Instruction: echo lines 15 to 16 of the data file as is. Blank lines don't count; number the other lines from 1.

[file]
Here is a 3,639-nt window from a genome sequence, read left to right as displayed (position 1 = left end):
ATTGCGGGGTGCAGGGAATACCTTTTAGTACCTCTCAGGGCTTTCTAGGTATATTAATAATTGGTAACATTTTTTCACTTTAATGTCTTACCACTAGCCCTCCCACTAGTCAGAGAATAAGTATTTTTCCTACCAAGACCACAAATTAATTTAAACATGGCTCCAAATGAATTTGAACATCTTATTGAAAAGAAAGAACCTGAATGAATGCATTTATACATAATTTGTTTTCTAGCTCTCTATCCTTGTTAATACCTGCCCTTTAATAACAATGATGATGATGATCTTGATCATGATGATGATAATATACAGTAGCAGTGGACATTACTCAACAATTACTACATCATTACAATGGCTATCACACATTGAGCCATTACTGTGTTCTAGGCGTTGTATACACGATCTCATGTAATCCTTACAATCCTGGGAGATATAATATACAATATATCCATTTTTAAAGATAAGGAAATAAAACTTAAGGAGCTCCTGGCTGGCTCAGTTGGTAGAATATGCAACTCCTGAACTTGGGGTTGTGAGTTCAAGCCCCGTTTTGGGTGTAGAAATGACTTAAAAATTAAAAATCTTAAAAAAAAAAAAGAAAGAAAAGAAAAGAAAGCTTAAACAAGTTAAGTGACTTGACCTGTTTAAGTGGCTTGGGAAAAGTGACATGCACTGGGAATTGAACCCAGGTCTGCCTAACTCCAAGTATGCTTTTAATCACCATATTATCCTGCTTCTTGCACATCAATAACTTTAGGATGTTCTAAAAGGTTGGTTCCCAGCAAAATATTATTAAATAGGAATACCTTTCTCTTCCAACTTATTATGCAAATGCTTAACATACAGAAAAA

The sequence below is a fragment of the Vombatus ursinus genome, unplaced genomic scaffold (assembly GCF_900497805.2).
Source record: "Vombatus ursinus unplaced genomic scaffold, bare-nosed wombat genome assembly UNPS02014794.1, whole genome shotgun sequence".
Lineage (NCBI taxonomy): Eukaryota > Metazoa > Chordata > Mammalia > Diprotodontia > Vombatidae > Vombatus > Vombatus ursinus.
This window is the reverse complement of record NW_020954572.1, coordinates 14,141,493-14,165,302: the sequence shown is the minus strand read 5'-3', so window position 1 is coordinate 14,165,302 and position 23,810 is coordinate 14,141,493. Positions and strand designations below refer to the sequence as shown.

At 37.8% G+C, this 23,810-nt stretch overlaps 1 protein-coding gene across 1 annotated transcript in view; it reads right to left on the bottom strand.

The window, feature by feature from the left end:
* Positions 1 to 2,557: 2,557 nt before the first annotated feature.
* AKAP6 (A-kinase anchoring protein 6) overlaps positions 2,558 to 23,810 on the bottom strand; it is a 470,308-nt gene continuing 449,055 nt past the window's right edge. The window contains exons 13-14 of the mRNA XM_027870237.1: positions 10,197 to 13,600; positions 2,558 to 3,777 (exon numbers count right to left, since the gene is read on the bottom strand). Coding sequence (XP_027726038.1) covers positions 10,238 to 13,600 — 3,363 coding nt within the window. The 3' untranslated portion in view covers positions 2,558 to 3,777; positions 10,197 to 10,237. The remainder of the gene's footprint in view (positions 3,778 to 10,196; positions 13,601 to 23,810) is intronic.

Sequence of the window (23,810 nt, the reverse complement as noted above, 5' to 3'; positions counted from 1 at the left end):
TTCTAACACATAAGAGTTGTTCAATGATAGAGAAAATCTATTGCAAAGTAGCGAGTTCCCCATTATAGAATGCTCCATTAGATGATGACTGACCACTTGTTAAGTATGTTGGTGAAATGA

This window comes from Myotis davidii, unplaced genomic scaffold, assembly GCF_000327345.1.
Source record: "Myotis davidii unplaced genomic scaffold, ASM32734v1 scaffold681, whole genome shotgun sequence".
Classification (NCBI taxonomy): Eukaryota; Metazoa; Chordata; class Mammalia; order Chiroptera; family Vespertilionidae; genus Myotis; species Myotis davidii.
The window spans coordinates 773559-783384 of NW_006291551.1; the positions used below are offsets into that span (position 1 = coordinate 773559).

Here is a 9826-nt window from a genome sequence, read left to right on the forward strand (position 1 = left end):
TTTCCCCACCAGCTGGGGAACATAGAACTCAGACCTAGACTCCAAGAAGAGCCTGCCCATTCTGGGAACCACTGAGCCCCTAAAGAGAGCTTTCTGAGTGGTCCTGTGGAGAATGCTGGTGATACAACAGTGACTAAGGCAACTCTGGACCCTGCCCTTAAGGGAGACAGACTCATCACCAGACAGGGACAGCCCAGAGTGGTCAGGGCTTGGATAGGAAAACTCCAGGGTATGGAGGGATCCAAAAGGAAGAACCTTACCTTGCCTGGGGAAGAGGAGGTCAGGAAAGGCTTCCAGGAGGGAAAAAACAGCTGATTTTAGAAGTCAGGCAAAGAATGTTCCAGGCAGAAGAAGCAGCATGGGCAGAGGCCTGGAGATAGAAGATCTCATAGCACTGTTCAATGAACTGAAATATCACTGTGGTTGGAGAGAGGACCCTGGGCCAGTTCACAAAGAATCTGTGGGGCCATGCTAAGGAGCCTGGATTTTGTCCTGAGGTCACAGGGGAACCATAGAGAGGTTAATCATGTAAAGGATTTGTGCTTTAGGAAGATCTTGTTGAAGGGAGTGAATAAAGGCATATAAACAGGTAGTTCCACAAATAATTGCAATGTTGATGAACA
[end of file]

Classification (NCBI taxonomy): Eukaryota; Metazoa; Chordata; class Mammalia; order Chiroptera; family Vespertilionidae; genus Myotis; species Myotis davidii.
The window spans coordinates 773559-783384 of NW_006291551.1; the positions used below are offsets into that span (position 1 = coordinate 773559).